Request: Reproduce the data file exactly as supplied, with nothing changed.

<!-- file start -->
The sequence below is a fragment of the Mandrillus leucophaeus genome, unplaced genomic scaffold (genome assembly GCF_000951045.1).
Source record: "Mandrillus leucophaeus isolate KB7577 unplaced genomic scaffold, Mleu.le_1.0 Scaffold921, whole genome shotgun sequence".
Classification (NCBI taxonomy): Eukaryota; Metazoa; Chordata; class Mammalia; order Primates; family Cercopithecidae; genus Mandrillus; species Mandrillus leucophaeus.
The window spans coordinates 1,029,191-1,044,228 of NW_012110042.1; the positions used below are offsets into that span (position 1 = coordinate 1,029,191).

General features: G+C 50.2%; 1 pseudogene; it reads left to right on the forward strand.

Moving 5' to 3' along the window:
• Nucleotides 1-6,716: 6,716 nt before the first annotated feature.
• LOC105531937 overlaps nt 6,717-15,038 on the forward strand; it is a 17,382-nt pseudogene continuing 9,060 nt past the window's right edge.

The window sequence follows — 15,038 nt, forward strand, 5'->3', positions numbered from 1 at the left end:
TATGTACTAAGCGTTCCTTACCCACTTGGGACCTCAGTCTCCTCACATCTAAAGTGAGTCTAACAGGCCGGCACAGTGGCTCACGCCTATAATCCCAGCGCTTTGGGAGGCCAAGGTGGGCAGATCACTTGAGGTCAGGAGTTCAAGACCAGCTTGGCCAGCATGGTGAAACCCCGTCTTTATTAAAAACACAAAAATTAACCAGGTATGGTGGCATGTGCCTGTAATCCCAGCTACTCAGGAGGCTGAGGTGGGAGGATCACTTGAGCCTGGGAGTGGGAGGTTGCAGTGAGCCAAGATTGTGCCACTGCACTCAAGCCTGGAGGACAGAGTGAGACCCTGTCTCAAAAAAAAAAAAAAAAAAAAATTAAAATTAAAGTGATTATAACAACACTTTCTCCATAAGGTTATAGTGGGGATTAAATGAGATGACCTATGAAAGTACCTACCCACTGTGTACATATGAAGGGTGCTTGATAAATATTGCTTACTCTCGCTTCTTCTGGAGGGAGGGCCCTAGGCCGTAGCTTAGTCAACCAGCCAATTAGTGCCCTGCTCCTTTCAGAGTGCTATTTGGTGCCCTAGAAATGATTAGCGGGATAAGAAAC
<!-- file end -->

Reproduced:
The sequence below is a fragment of the Mandrillus leucophaeus genome, unplaced genomic scaffold (genome assembly GCF_000951045.1).
Source record: "Mandrillus leucophaeus isolate KB7577 unplaced genomic scaffold, Mleu.le_1.0 Scaffold921, whole genome shotgun sequence".
Classification (NCBI taxonomy): Eukaryota; Metazoa; Chordata; class Mammalia; order Primates; family Cercopithecidae; genus Mandrillus; species Mandrillus leucophaeus.
The window spans coordinates 1,029,191-1,044,228 of NW_012110042.1; the positions used below are offsets into that span (position 1 = coordinate 1,029,191).

General features: G+C 50.2%; 1 pseudogene; it reads left to right on the forward strand.

Moving 5' to 3' along the window:
• Nucleotides 1-6,716: 6,716 nt before the first annotated feature.
• LOC105531937 overlaps nt 6,717-15,038 on the forward strand; it is a 17,382-nt pseudogene continuing 9,060 nt past the window's right edge.

The window sequence follows — 15,038 nt, forward strand, 5'->3', positions numbered from 1 at the left end:
TATGTACTAAGCGTTCCTTACCCACTTGGGACCTCAGTCTCCTCACATCTAAAGTGAGTCTAACAGGCCGGCACAGTGGCTCACGCCTATAATCCCAGCGCTTTGGGAGGCCAAGGTGGGCAGATCACTTGAGGTCAGGAGTTCAAGACCAGCTTGGCCAGCATGGTGAAACCCCGTCTTTATTAAAAACACAAAAATTAACCAGGTATGGTGGCATGTGCCTGTAATCCCAGCTACTCAGGAGGCTGAGGTGGGAGGATCACTTGAGCCTGGGAGTGGGAGGTTGCAGTGAGCCAAGATTGTGCCACTGCACTCAAGCCTGGAGGACAGAGTGAGACCCTGTCTCAAAAAAAAAAAAAAAAAAAAATTAAAATTAAAGTGATTATAACAACACTTTCTCCATAAGGTTATAGTGGGGATTAAATGAGATGACCTATGAAAGTACCTACCCACTGTGTACATATGAAGGGTGCTTGATAAATATTGCTTACTCTCGCTTCTTCTGGAGGGAGGGCCCTAGGCCGTAGCTTAGTCAACCAGCCAATTAGTGCCCTGCTCCTTTCAGAGTGCTATTTGGTGCCCTAGAAATGATTAGCGGGATAAGAAAC